In addition to specifying values in YAML environment files, there are other plugins that can also provide values to be used in your templates, and you can easily write your own. The plugins that ship with Tiller are :

  • File : The default template_ and data_source plugins which read templates from ERB files on disk, and values from YAML file(s). Important: You normally will want to enable these plugins unless you are fetching everything from another data source, as Tiller needs this to read configuration blocks from common.yaml, fetch templates from disk etc.
  • Consul : These plugins allow you to retrieve your templates and values from a Consul cluster. Full documentation for this plugin is available in, and there's also a blog post with a walk-through example at
  • Defaults : Make use of default values across your environments and templates - this can help avoid repeated definitions and makes for more efficient configuration.
  • Environment variables : Make use of environment variables in your templates.
  • JSON environment variables : Use complex JSON data structures from the environment in your templates. See for some practical examples.
  • Nested environment variables : Use environment variables a_b_c=value to build nested variables like a['b']['c'].
  • External files : Load external JSON or YAML files, and use their contents in your templates.
  • HTTP plugins : These plugins let you retrieve your templates and values from a HTTP server
  • Random data : Simple wrapper to provide random values to your templates.
  • XML files : Load and parse XML data for use in your templates.
  • Zookeeper plugins : These plugins allow you to store your templates and values in a ZooKeeper cluster.
  • Hashicorp Vault : These plugins allow you to to store and retrieve your templates and values from the Hashicorp Vault secrets store.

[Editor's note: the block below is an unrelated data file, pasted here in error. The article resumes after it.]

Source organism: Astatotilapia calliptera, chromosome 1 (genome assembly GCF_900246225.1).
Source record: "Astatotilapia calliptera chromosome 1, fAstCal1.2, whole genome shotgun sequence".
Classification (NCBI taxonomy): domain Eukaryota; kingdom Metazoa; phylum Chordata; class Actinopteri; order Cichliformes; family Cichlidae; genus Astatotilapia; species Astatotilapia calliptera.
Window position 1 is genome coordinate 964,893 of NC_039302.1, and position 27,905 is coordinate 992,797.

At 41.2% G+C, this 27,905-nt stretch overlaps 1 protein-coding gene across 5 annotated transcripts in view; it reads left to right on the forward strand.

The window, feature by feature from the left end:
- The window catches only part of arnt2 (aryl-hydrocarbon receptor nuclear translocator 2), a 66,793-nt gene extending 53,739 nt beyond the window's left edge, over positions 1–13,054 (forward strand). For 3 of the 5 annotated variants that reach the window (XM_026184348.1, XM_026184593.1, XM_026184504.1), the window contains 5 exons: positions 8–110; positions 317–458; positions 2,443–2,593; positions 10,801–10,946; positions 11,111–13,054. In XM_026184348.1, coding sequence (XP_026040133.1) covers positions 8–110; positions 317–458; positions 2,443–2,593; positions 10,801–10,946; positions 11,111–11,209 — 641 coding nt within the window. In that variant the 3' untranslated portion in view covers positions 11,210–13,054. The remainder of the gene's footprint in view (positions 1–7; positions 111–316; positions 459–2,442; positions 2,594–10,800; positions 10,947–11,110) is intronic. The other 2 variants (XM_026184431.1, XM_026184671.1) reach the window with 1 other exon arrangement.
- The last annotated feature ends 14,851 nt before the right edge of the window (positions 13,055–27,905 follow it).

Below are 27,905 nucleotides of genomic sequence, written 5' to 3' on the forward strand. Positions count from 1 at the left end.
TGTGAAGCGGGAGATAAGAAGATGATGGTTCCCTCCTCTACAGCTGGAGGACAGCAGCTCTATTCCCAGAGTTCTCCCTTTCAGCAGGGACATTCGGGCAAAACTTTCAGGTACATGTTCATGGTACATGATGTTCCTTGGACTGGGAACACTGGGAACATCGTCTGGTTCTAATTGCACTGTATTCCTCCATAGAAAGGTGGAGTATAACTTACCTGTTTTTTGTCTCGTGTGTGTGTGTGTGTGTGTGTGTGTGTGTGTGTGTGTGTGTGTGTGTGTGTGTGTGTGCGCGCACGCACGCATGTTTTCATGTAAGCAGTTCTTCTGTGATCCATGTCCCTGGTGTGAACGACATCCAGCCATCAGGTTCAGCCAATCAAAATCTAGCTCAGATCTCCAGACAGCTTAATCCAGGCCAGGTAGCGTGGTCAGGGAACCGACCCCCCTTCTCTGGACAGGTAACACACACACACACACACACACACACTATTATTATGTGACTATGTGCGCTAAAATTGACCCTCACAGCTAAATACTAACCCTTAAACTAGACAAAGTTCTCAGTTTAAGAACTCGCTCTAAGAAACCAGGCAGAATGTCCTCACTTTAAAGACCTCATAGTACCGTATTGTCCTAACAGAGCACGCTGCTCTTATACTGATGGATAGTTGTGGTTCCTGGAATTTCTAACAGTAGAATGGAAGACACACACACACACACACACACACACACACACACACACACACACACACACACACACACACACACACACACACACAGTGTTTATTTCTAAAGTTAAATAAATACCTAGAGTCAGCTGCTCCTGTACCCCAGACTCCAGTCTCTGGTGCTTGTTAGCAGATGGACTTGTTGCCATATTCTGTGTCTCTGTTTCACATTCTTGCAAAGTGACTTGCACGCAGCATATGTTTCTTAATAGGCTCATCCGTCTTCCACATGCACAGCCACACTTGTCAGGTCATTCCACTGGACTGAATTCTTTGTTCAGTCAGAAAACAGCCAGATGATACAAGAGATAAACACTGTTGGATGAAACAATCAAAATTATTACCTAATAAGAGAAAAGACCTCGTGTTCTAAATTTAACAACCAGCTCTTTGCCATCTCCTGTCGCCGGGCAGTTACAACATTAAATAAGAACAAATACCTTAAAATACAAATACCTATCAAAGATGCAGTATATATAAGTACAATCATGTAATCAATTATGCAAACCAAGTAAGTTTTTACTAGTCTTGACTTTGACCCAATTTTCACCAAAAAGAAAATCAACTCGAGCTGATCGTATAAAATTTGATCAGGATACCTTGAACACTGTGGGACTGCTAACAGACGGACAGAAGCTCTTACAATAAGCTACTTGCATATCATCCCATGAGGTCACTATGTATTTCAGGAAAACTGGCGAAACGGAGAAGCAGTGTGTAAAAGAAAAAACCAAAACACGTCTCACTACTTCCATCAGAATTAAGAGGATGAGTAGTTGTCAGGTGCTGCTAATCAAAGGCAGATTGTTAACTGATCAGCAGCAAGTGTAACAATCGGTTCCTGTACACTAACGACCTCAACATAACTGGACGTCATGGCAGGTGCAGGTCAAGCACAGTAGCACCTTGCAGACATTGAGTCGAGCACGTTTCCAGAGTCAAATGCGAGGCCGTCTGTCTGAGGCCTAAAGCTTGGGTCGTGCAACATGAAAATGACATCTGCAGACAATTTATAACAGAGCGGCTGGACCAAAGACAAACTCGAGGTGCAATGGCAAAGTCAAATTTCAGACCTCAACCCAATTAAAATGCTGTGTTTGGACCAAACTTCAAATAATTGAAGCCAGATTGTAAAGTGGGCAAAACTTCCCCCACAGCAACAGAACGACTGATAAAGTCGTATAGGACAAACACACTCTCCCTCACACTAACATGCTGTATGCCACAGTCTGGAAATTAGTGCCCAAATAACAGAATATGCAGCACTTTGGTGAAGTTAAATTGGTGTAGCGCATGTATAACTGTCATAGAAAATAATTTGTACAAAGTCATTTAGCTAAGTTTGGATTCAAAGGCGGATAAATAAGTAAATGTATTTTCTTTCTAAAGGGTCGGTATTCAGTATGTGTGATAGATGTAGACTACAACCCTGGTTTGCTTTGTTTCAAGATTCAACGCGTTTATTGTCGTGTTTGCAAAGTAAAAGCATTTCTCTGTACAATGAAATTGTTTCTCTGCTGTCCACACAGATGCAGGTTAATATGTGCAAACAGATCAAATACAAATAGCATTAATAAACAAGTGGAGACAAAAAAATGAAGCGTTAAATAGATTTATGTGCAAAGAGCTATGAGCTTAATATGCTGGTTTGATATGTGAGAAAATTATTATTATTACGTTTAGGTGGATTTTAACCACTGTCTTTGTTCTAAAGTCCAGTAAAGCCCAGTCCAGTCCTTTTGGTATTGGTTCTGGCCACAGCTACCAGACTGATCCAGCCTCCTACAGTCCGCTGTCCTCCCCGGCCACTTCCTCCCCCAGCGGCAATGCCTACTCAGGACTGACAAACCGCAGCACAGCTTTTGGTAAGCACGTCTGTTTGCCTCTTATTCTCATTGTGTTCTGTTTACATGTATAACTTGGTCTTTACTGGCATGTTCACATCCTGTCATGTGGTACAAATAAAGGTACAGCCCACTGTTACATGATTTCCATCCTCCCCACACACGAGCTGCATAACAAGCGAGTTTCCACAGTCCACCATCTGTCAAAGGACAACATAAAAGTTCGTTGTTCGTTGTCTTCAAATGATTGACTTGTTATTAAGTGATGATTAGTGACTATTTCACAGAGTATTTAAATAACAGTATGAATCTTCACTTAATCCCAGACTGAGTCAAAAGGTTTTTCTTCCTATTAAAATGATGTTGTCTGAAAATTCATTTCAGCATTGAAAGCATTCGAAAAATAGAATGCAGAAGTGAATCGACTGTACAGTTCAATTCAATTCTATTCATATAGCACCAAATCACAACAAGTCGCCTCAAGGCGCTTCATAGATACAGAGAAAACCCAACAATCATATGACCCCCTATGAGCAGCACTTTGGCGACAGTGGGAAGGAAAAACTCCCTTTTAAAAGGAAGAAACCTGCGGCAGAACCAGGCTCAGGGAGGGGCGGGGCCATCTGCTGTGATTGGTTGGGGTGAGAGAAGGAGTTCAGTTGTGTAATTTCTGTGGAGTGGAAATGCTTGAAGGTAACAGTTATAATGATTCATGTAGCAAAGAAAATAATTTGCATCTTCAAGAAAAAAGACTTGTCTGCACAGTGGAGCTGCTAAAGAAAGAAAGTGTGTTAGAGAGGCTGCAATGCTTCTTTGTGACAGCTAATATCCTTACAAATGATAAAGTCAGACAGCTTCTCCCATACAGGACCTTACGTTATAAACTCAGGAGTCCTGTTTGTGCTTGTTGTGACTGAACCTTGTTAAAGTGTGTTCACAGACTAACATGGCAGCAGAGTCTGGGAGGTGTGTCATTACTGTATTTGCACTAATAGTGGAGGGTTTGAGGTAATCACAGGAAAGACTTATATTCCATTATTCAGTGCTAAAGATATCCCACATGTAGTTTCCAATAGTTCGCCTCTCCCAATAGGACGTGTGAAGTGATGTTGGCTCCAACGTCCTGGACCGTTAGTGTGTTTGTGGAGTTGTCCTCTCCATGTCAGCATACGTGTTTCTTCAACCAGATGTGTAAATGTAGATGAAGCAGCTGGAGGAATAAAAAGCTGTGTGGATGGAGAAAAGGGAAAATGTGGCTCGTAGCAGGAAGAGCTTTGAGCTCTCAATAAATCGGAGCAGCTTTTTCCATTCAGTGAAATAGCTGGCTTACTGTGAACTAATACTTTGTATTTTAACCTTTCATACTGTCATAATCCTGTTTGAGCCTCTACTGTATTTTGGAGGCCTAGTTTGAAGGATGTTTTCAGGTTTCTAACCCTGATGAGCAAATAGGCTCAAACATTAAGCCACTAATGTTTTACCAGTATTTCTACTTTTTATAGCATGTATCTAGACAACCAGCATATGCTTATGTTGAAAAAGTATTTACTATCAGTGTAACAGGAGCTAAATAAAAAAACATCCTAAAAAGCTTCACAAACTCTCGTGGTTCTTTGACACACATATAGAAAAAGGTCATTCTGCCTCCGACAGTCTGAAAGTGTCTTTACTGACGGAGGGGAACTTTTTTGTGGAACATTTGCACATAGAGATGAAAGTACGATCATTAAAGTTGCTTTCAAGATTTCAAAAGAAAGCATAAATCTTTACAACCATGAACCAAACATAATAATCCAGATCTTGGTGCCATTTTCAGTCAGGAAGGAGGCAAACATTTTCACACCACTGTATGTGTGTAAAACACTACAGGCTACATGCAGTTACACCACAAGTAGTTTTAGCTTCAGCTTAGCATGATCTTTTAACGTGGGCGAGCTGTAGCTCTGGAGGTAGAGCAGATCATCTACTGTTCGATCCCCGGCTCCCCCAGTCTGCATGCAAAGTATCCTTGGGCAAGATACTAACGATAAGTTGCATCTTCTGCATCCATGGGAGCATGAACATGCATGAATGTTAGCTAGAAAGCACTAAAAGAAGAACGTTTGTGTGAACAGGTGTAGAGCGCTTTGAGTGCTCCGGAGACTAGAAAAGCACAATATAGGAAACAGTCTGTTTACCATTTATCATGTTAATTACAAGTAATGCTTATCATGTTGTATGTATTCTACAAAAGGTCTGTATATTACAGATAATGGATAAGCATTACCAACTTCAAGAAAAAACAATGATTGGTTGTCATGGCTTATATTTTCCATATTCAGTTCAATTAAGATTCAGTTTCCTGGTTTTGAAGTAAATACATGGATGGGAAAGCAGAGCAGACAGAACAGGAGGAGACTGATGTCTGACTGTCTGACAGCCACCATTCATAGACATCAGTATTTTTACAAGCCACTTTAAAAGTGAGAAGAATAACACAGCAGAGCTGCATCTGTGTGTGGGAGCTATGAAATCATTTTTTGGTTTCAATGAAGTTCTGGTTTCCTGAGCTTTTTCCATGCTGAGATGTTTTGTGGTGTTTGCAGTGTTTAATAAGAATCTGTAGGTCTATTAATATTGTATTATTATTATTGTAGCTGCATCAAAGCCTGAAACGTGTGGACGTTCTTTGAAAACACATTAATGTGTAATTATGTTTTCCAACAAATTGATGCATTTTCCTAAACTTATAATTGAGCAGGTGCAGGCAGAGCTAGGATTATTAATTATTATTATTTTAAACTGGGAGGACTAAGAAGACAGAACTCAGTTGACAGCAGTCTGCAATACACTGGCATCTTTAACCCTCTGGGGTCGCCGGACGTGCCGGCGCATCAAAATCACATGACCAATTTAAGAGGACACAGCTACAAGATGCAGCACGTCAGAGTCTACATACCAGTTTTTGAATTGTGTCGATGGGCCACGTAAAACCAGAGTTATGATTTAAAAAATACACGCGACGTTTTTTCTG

• Ansible Vault : This plugin lets you retrieve values from an encrypted Ansible Vault YAML file.
  • Regex : This plugin allows developers to take advantage of regular expression functionality to find and replace strings inside existing files.
  • Reusable Templates : This plugin allows developers to reuse file templates.

Helper modules

You can also make use of custom utility functions in Ruby that can be called from within templates. For more information on this, see the developers documentation.


This is an important point so I mention it here so it's more visible! You can use multiple plugins together, and Tiller lets you over-ride values from one data source with another.

Plugins can provide two types of values:

  • "global values" which are available to all templates
  • "template values" which are specific to a single template

Template values always take priority - If a template value has the same name as a global value, it will overwrite the global value.

When you load the plugins (covered below), the order you load them in is significant - the last loaded plugin will have the highest priority and over-write values from the previous plugin. For example, in short-form YAML:

data_sources: [ "defaults" , "file" , "environment" ]

The priority increases from left to right: Defaults will be used first, then the file data source, and finally any values specified as environment variables will over-write anything else.

In long-form YAML, the priority increases from top to bottom:

  - defaults
  - file
  - environment

So, to summarise: A template value will take priority over a global value, and a value from a plugin loaded later will take priority over any previously loaded plugins.